View Count: 31 |  Publish Date: November 21, 2013
State Insurance Heads Snub Obama on Policy Cancellations
By Anna Edney & Alex Wayne - 2013-11-21T05:01:00Z
Kansas, North Dakota and other stateinsurance commissioners snubbed a meeting with President BarackObama set up to discuss allowing some people to keep medicalplans that don’t meet the requirements of the U.S. health law.
Six commissioners e-mailed their counterparts to say theyweren’t invited or wouldn’t attend yesterday’s meeting at theWhite House because of reservations about the one-year reprievefor substandard health plans. The Patient Protection andAffordable Care Act requires that all health plans next yearmeet minimum rules for coverage.
The president offered a compromise last week after hundredsof thousands of people began receiving cancellation notices fromtheir insurers and were told that new policies complying withthe law known as Obamacare would cost more. States, whichindividually oversee insurance regulations, are divided onwhether to follow Obama’s request, a split they said underminedthe purpose of the meeting.
“Because the topic for the meeting (Affordable Care Act)is so delicate and potentially divisive among the nation’sinsurance commissioners, a meaningful discussion between all thecommissioners needs to take place before a meeting with thepresident,” North Dakota Insurance Commissioner Adam Hamm saidin an e-mail. “Unfortunately, that did not happen so I had torespectfully decline to participate.”
The commissioners who attended the meeting in the OvalOffice said they conveyed the lack of consensus to thepresident. Different Views
“The president acknowledged our diversity at the state-based regulatory level and also acknowledged the complexity ofthe issues that we’re dealing with and the change that hesuggested last week,” Louisiana Insurance Commissioner Jim Donelon, president of the National Association of InsuranceCommissioners, said on a conference call yesterday after the 50-minute meeting. “We discussed all of those issues, pricing,solvency, different state laws, and he acknowledged all ofthat.”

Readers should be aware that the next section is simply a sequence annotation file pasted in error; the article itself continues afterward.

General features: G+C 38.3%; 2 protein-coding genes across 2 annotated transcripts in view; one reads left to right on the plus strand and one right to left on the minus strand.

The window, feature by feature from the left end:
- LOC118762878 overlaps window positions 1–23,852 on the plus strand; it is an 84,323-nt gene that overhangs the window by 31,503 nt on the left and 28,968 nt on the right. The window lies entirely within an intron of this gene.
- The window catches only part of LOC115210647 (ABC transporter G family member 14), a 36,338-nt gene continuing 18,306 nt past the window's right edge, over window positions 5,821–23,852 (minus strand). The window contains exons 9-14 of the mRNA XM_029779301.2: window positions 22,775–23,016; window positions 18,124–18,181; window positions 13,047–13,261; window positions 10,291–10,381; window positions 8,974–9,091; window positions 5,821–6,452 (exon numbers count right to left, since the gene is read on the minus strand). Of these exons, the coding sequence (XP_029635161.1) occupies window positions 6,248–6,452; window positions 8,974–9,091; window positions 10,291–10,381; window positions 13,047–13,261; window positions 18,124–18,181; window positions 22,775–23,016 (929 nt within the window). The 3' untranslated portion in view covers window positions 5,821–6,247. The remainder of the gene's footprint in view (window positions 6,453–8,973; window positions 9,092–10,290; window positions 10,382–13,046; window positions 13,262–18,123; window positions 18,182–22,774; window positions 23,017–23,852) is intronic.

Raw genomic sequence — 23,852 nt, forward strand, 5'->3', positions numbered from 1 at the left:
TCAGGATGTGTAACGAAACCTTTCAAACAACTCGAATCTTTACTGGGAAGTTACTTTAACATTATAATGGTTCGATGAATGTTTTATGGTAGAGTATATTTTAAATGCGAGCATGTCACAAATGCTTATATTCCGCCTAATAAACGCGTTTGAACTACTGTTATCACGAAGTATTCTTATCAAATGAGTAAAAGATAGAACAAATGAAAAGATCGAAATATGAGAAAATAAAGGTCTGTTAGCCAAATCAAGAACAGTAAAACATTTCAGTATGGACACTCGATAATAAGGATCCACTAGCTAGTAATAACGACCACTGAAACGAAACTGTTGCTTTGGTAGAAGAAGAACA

Donelon said the association’s role isn’t to advocate foror against implementation of the president’s policy.
Connecticut Insurance Commissioner Thomas Leonardi andWayne Goodwin, the commissioner in North Carolina, attended themeeting as well as Ben Nelson, the association’s chief executiveofficer and a former U.S. senator from Nebraska, according to astatement from the group.
U.S. Health and Human Services Secretary Kathleen Sebeliusalso was there. Agreement Needed
Commissioners of six states -- North Dakota, Montana,Pennsylvania, Florida, New Hampshire and Kansas -- wrote in aletter to the association that they wouldn’t attend because theywant to see greater consensus.
“This meeting has not been discussed in any meaningful waywith the entire membership of the NAIC nor have we worked tobuild consensus among the members on what our positions will bein the meeting,” the six states wrote.
Kansas Insurance Commissioner Sandy Praeger didn’t attendthe meeting as she was working with insurers in her state todetermine how the fix might be implemented, Bob Hanson, aspokesman, said in an e-mail.
“Those business and regulatory discussions are keeping thecommissioner here in Kansas to make sure any details arehammered out in the best interest of our citizens,” he said. Opting Out
The $1.4 trillion Affordable Care Act sought to raise thebar for the U.S. health system through provisions that includedmandating an end to discrimination against people with pre-existing health conditions and requiring all policies to meetminimum coverage rules in return for an obligation that allAmericans obtain insurance or pay a fine.
Republican opponents of the law recently seized on reportsthat hundreds of thousands of Americans got notices that theirexisting plans had been canceled, contradicting Obama’s repeatedpledge that people who liked their existing coverage would beable keep it.
The president’s new strategy protects insurance plans soldto individuals in place in 2013 for as long as a year if stateofficials approve. The fix exempts existing plans with renewaldates as late as Oct. 1, 2014, extending non-compliance wellinto 2015.
Washington state and Massachusetts have already opted outwhile the heads of health exchanges in California and New Yorkhave said Obama’s reprieve may jeopardize the “risk pool” ofpatients needed to make the health law viable. Goodwin, of NorthCarolina, has called on companies not to cancel plans.
To contact the reporters on this story:Anna Edney in Washington at;Alex Wayne in Washington at
To contact the editor responsible for this story:Reg Gale at

Time: 12:27  |  News Code: 348649  |  Site: bloomberg
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